Notwithstanding this ruling, the Seventh Circuit proceeded to discuss a lop-sided split of authority among the circuit courts regarding the proper application of the doctrine of res judicata to bankruptcy claims. In this regard, the Seventh Circuit cited its previous decision in Barnett v. Stern, 909 F.2d 973 (7th Cir. 1990), holding that a bankruptcy court’s resolution of a core claim is not res judicata as to a noncore claim that could have been brought in the bankruptcy court, even where the claim arose out of the same transaction and operative facts. At the same time, however, the Seventh Circuit observed that the Barnett opinion did not mention the Met-L-Wood or Crop-Maker decisions, even though its holding would have dictated a different result in those cases. Similarly, the Seventh Circuit noted that the circuit has continued to apply res judicata in the bankruptcy context post-Barnett without reference to core/noncore distinction, see, e.g., ITOFCA, Inc. v. MegaTrans Logistics, Inc., 322 F.3d 928 (7th Cir. 2003), and every other circuit to have addressed the issue has rejected the core/noncore distinction for purposes of deciding the claim-preclusive effect of judgments entered in bankruptcy proceedings. See, e.g., Plotner v. AT&T Corp., 224 F.3d 1161 (10th Cir. 2000). Most notably, however, the Seventh Circuit took note of the Supreme Court’s recent decision in Stern v. Marshall, 131 S.Ct. at 2594, in which the court held that Article III did permit the bankruptcy court to hear and finally decide a counterclaim alleging a state common law tort claim, even though Congress had, in § 157(b)(2)(c), designated this kind of claim as a “core” proceeding. Based on this ruling, the Seventh Circuit suggested that resolving the split of authority regarding the proper application of res judicata as to noncore bankruptcy claims was, perhaps, more complicated than the case law presently admits. Nevertheless, the Seventh Circuit declined to weigh in on the controversy and instead decided the instant case on the narrow grounds that the Barnett decision does not apply to collateral estoppel and the elements of collateral estoppel had been satisfied with respect to Matrix’s claims. Barnett, 909 F.2d at 978 n. 5. Accordingly, the Seventh Circuit ruled that Matrix was collaterally estopped from relitigating the RICO Action.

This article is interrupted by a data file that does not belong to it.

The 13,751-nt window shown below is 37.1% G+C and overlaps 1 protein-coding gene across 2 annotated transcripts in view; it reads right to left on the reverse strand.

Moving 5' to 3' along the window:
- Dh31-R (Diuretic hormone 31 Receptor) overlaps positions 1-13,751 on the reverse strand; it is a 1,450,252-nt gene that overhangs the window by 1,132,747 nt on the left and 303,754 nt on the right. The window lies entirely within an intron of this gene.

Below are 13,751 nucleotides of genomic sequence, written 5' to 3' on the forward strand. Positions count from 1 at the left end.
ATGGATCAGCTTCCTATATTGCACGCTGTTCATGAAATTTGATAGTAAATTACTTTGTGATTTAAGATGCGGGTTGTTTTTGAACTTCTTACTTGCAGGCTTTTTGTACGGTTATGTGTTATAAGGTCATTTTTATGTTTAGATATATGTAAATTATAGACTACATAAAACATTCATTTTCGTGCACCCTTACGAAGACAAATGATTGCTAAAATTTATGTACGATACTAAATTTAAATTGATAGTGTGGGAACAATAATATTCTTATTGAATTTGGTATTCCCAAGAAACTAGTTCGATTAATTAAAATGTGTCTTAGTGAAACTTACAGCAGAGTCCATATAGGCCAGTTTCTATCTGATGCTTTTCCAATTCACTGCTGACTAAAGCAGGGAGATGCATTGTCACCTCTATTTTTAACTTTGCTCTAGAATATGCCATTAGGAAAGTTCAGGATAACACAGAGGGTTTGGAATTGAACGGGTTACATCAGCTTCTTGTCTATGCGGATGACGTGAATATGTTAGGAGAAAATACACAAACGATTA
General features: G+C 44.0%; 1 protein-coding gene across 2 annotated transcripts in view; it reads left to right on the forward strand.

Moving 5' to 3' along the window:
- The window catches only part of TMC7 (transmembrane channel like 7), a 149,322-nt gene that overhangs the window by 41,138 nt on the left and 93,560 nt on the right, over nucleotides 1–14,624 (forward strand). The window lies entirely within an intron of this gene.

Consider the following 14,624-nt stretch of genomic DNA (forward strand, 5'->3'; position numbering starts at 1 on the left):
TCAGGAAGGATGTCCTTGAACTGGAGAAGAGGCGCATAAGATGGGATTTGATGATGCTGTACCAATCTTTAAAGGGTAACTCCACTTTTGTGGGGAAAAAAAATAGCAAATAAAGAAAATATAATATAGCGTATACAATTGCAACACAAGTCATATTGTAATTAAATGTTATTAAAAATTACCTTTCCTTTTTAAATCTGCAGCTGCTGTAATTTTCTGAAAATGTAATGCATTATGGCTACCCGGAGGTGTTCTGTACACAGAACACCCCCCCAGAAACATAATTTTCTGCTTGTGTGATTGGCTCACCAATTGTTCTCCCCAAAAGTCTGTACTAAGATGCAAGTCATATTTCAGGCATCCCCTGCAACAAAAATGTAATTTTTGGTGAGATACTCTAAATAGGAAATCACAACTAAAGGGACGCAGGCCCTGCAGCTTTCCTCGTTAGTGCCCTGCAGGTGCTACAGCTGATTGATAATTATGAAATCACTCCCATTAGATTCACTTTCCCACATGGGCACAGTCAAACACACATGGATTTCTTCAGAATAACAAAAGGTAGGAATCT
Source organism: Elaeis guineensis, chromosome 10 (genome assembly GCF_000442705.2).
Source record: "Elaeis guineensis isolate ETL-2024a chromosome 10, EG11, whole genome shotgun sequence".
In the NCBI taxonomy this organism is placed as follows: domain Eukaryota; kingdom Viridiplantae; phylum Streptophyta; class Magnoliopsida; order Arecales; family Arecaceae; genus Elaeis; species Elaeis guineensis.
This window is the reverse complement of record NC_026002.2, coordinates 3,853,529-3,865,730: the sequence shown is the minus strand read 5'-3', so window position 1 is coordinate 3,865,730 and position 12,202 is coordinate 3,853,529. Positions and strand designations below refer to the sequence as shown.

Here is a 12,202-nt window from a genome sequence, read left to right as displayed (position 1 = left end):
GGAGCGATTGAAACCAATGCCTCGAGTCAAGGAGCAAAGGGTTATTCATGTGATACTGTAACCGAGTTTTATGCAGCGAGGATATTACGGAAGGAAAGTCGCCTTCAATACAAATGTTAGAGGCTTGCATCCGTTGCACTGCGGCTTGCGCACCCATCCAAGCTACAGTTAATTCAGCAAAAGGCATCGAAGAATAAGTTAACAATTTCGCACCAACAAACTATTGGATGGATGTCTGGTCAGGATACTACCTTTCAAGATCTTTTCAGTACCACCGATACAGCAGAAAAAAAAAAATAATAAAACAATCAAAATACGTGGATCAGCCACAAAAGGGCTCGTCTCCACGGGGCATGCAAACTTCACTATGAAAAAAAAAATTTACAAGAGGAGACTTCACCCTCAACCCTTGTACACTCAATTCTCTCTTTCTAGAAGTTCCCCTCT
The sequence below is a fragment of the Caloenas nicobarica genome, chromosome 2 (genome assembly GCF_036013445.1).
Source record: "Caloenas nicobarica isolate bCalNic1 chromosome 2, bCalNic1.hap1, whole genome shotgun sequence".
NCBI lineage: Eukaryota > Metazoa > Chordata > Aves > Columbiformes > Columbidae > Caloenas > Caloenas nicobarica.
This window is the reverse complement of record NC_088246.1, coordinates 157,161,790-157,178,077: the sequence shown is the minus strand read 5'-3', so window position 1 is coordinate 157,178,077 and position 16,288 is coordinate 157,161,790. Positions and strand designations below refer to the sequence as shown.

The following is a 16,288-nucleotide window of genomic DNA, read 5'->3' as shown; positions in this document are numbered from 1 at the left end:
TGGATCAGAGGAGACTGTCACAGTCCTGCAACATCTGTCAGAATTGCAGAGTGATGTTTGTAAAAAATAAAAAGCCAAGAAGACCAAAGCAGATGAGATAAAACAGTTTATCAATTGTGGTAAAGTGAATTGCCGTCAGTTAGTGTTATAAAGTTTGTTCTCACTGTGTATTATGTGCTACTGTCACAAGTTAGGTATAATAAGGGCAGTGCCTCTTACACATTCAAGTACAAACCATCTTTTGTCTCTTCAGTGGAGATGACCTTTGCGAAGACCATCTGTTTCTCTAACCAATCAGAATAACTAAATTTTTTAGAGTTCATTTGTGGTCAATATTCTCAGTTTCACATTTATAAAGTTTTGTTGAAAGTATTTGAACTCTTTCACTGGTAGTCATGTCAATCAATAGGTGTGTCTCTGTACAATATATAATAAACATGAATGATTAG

Seventh Circuit Affirms District Court’s Decision
Ultimately affirming the district court’s decision, the Seventh Circuit held that Matrix was collaterally estopped from relitigating the fraud issues raised by the RICO Action because they were based on the same core of operative facts raised in the Stylemaster’s bankruptcy. The case is, however, most notable in that it raises the issue whether, in light of the Stern decision, non-core claims which are raised or could have been raised in a prior bankruptcy proceeding are barred by res judicata in subsequent proceedings.